Make.conf/VIDEO CARDS/Understanding What's Available
Understanding What's Available
It is helpful to be aware of the different graphics architectures because there are sometimes multiple implementations of a driver for different graphics driver architectures, and they will each have their own performance characteristics, so a particular one may be better for your needs than others -- the reason why all these competing graphics architectures exist in the first place is to try different approaches to squeeze out the best possible performance from your graphics card and to deal with the gnarly challenges of supporting complex and varied graphics hardware.
Let's look at some examples of different graphics driver architectures. For NVIDIA cards there is an Open Source DRI-based driver called
nouveau, and an Open Source Gallium-based driver called
gallium-nouveau. And in addition, there is also NVIDIA's proprietary accelerated driver simply called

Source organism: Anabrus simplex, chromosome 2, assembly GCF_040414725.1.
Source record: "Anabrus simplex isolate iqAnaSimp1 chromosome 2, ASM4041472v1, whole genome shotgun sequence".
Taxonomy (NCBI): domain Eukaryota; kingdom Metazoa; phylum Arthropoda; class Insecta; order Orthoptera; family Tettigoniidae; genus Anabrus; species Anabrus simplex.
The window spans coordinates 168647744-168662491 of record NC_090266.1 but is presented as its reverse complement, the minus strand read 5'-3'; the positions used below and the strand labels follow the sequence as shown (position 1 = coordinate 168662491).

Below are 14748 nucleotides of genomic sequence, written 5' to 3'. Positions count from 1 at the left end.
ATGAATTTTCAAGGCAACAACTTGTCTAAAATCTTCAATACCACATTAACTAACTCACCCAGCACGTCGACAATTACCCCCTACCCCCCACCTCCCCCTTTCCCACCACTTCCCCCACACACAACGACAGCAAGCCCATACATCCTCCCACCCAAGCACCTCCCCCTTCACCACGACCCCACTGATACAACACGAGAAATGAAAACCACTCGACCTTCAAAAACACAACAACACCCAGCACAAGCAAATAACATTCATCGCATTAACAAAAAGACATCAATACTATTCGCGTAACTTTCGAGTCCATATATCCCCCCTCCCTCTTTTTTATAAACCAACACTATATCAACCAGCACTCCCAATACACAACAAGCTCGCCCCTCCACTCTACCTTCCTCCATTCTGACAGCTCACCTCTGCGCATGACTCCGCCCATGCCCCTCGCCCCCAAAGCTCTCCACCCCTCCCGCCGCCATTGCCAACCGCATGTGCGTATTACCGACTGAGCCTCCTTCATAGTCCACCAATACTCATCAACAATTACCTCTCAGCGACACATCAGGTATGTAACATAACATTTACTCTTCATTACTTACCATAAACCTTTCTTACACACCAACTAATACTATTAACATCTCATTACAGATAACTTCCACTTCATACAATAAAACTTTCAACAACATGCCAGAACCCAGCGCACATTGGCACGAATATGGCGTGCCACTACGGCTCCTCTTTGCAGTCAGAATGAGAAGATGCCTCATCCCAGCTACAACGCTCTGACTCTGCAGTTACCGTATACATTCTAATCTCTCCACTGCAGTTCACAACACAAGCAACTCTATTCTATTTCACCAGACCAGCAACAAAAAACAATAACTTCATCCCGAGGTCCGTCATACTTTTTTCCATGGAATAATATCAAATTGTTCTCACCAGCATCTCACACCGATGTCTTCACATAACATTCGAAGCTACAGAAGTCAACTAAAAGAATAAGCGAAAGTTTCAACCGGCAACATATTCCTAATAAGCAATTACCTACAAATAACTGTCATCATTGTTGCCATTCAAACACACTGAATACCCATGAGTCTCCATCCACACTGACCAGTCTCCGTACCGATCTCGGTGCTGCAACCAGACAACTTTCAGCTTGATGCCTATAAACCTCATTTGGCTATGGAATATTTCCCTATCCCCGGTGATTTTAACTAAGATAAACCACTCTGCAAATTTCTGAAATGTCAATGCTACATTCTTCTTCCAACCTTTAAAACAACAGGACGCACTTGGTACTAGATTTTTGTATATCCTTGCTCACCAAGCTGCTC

nvidia graphics driver typically performs best and supports Vulkan but is closed-source, and sometimes needs to be updated by NVIDIA to support the newest Linux kernels. Some may prefer using
gallium-nouveau since they are Open Source and always work with the absolute latest upstream Linux kernels.
Some graphics drivers are more mature than others. For example, Intel integrated graphics drivers for
DRI have been around a lot longer, are very fast, and are more mature than the equivalent Gallium drivers. And some graphics cards, like modern Radeon cards, only have a Gallium-based driver (
gallium-radeonsi). Performance, both with 3D graphics, video playback, and general 2D use is highly dependent on the graphics driver you use so it's good to be aware of what's available for your hardware.
The guiding principle when choosing a graphics stack is -- ask around and also experiment! See which works best for your use case. The Funtoo
VIDEO_CARDS system is designed to make this exploration and experimentation as pain-free for users as possible.